It may seem ironic that the pioneer of projects that could lead to the sharpest increase in emissions-free electricity in the United States started in Wyoming, the state that leads U.S. production of coal, ranks in the top 10 for natural gas production and pumps 2 percent of the nation's oil. The project started with a 320,000-acre cattle ranch in Carbon County on Wyoming's southern border. In 2006, Philip Anschutz, the ranch's billionaire owner, put it up for sale. Then one of his top aides, Bill Miller, pointed out that the ranch is swept by some of the steadiest, most powerful land-based wind resources in the world. If there were some way to capture and transmit the ranch's wind energy to California, one of the world's richest markets for emissions-free electricity, that would certainly be a better economic proposition. Anschutz could keep the ranch, continue to raise cattle on it and harvest its formidable wind energy at the same time. Was that possible? Miller and Anschutz did some research and discovered there might just be a way. By then, a technology called high-voltage direct-current (HVDC) power lines had matured and seemed ready for the task. Most Americans think of Thomas Edison when it comes to direct current, which he used to light up Lower Manhattan in 1882. But Edison's DC proved to be too weak to move electricity much more than a mile beyond a power plant. A Serbian-American inventor, Nikola Tesla, came up with a better idea using an alternating current, or so-called AC electricity, that moved in a regular, wavelike pattern. He also invented a transformer that could step up AC power to carry it over longer distances.
Making an electric car is easy. We’ve been doing it for more than a century. Charging them, however, is tough. It requires infrastructure—a grid on the grid—and presents a chicken-egg conundrum: Who wants a plug-in car when there’s nowhere to plug it in? Who wants to build car chargers, when there aren’t enough cars to charge? Rest easy, Tesla-heads and Nissan Leaf geeks; we’re finally getting there. The number of charging stations in the U.S. has reached a critical mass. The U.S. Department of Energy says there are now 14,349 electric vehicle charging stations nationwide, comprising almost 36,000 outlets. Meanwhile, electric vehicle owners still do most of their charging at home outlets that aren't included in that tally, according to the agency. Silicon Valley-based ChargePoint, which operates one of the nation's largest charging networks, just announced that it now has 30,100 outlets to plug in a vehicle in the U.S.—roughly double the number of McDonald’s restaurants in the country. Tesla Motors, meanwhile, has 294 supercharger stations where travelers can top off their batteries quickly and another 2,906 destination chargers at such places as wineries and luxury hotels.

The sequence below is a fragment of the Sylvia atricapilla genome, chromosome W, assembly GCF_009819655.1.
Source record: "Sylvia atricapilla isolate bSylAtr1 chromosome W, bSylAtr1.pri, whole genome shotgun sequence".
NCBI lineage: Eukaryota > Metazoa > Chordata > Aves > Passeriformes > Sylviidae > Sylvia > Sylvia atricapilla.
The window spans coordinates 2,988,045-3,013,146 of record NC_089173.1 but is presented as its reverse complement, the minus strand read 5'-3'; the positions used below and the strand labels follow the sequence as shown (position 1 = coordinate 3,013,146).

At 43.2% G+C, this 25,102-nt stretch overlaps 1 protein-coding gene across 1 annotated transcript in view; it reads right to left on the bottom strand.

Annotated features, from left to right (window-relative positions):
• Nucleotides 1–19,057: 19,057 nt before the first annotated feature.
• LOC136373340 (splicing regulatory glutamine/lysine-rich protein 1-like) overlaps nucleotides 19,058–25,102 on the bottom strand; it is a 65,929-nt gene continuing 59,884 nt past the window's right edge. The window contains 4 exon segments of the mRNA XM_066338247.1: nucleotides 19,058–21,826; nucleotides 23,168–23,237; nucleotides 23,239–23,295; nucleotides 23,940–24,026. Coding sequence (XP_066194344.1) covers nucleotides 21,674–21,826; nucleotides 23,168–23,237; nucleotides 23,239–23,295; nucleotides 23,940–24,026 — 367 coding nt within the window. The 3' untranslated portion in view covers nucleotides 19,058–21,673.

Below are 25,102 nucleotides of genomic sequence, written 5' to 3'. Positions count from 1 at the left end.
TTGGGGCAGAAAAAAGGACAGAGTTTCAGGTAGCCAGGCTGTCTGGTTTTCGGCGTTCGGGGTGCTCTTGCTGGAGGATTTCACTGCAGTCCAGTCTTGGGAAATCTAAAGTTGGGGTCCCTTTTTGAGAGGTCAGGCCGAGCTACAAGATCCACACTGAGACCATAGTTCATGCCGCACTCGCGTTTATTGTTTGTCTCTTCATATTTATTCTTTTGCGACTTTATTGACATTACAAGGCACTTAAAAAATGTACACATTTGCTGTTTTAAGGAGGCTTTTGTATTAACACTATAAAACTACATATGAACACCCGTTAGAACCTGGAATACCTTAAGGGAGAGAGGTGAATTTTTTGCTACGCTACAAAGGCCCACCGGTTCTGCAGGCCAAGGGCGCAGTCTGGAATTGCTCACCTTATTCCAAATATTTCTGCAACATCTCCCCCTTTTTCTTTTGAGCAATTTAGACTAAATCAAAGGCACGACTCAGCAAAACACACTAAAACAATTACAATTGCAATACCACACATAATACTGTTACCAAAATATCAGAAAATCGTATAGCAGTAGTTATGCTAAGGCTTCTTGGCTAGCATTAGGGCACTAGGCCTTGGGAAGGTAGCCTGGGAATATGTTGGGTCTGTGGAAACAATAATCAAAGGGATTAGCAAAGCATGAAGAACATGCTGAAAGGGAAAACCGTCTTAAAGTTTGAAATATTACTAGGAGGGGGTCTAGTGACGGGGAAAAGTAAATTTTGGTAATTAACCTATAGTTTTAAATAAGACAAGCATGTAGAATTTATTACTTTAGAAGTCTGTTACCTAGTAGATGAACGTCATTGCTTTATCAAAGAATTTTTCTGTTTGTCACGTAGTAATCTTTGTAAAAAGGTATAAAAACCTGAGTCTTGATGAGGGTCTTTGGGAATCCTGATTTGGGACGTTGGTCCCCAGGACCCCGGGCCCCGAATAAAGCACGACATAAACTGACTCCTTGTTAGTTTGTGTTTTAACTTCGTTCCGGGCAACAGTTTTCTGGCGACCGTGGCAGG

One presidential candidate reportedly sought advice from a California agency of how to alter the national Renewable Fuel Standard (RFS), which sets mandates on the supply of ethanol in our gasoline. Meanwhile the Environmental Protection Agency (EPA) was called out in a federal report for failing to meet its statutory reporting requirements under the RFS. Both events in August add fuel to the flames of an already divisive topic pitting certain biofuel producers against consumers – such as boaters – who say ethanol is bad for their engines.
A recent study highlighting the renewable energy capacity of the eastern power grid found adding new transmission capacity can help further cut costs and emissions. the National Renewable Energy Laboratory (NREL) found the grid serving the eastern half of the U.S. is technically capable of integrating enough wind and solar power into the system to meet 30 percent of the region's yearly energy needs. But one major obstacle to the large-scale use of renewables remains: getting the best wind resource from the Midwest to the East, where the power is needed.